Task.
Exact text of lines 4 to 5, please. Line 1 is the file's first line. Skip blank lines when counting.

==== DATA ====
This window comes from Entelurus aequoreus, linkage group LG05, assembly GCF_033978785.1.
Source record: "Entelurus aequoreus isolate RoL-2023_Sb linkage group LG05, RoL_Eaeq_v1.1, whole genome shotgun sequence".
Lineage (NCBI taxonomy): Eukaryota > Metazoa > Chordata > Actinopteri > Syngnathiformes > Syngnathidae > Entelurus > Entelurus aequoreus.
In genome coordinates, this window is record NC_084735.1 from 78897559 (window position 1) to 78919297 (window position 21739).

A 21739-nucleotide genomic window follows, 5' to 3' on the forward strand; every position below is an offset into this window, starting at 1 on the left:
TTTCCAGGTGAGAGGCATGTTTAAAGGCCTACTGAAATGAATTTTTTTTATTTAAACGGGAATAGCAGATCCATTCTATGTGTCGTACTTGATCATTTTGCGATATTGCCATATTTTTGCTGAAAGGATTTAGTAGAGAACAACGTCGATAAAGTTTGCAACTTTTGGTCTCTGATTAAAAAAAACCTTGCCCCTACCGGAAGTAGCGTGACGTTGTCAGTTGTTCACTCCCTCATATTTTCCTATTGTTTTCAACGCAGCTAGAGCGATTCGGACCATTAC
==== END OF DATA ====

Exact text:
In genome coordinates, this window is record NC_084735.1 from 78897559 (window position 1) to 78919297 (window position 21739).

A 21739-nucleotide genomic window follows, 5' to 3' on the forward strand; every position below is an offset into this window, starting at 1 on the left: